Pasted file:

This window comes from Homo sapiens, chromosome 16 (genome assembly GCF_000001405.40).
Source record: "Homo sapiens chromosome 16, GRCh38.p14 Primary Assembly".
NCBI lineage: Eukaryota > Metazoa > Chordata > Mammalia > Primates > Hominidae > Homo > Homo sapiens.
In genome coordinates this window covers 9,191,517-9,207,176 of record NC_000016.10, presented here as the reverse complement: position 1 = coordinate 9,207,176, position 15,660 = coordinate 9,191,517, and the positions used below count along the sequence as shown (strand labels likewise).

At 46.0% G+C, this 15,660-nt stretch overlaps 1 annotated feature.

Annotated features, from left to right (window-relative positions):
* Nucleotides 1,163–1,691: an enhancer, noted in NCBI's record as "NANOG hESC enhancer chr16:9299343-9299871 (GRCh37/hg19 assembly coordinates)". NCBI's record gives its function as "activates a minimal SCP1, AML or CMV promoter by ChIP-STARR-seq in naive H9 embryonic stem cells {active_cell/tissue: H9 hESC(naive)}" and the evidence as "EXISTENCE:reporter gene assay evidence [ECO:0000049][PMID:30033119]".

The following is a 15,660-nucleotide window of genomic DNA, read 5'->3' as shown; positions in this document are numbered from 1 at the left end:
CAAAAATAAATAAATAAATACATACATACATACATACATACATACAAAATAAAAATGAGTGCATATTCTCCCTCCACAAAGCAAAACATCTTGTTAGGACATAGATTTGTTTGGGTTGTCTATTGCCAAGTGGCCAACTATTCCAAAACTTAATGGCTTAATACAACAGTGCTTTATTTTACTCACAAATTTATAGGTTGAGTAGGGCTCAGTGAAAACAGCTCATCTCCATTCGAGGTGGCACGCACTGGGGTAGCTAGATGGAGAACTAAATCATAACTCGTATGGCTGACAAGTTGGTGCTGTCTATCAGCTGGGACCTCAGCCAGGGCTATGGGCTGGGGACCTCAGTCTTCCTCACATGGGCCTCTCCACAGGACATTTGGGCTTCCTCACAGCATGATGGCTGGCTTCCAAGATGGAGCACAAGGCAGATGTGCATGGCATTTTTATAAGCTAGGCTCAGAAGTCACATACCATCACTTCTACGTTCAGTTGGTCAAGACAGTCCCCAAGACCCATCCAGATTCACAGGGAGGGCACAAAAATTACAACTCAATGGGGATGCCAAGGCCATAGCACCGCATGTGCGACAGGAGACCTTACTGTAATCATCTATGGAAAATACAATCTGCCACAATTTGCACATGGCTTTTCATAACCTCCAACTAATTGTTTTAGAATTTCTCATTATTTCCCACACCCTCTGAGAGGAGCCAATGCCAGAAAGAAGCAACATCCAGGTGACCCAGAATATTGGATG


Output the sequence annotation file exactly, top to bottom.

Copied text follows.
This window comes from Homo sapiens, chromosome 16 (genome assembly GCF_000001405.40).
Source record: "Homo sapiens chromosome 16, GRCh38.p14 Primary Assembly".
NCBI lineage: Eukaryota > Metazoa > Chordata > Mammalia > Primates > Hominidae > Homo > Homo sapiens.
In genome coordinates this window covers 9,191,517-9,207,176 of record NC_000016.10, presented here as the reverse complement: position 1 = coordinate 9,207,176, position 15,660 = coordinate 9,191,517, and the positions used below count along the sequence as shown (strand labels likewise).

At 46.0% G+C, this 15,660-nt stretch overlaps 1 annotated feature.

Annotated features, from left to right (window-relative positions):
* Nucleotides 1,163–1,691: an enhancer, noted in NCBI's record as "NANOG hESC enhancer chr16:9299343-9299871 (GRCh37/hg19 assembly coordinates)". NCBI's record gives its function as "activates a minimal SCP1, AML or CMV promoter by ChIP-STARR-seq in naive H9 embryonic stem cells {active_cell/tissue: H9 hESC(naive)}" and the evidence as "EXISTENCE:reporter gene assay evidence [ECO:0000049][PMID:30033119]".

The following is a 15,660-nucleotide window of genomic DNA, read 5'->3' as shown; positions in this document are numbered from 1 at the left end:
CAAAAATAAATAAATAAATACATACATACATACATACATACATACAAAATAAAAATGAGTGCATATTCTCCCTCCACAAAGCAAAACATCTTGTTAGGACATAGATTTGTTTGGGTTGTCTATTGCCAAGTGGCCAACTATTCCAAAACTTAATGGCTTAATACAACAGTGCTTTATTTTACTCACAAATTTATAGGTTGAGTAGGGCTCAGTGAAAACAGCTCATCTCCATTCGAGGTGGCACGCACTGGGGTAGCTAGATGGAGAACTAAATCATAACTCGTATGGCTGACAAGTTGGTGCTGTCTATCAGCTGGGACCTCAGCCAGGGCTATGGGCTGGGGACCTCAGTCTTCCTCACATGGGCCTCTCCACAGGACATTTGGGCTTCCTCACAGCATGATGGCTGGCTTCCAAGATGGAGCACAAGGCAGATGTGCATGGCATTTTTATAAGCTAGGCTCAGAAGTCACATACCATCACTTCTACGTTCAGTTGGTCAAGACAGTCCCCAAGACCCATCCAGATTCACAGGGAGGGCACAAAAATTACAACTCAATGGGGATGCCAAGGCCATAGCACCGCATGTGCGACAGGAGACCTTACTGTAATCATCTATGGAAAATACAATCTGCCACAATTTGCACATGGCTTTTCATAACCTCCAACTAATTGTTTTAGAATTTCTCATTATTTCCCACACCCTCTGAGAGGAGCCAATGCCAGAAAGAAGCAACATCCAGGTGACCCAGAATATTGGATG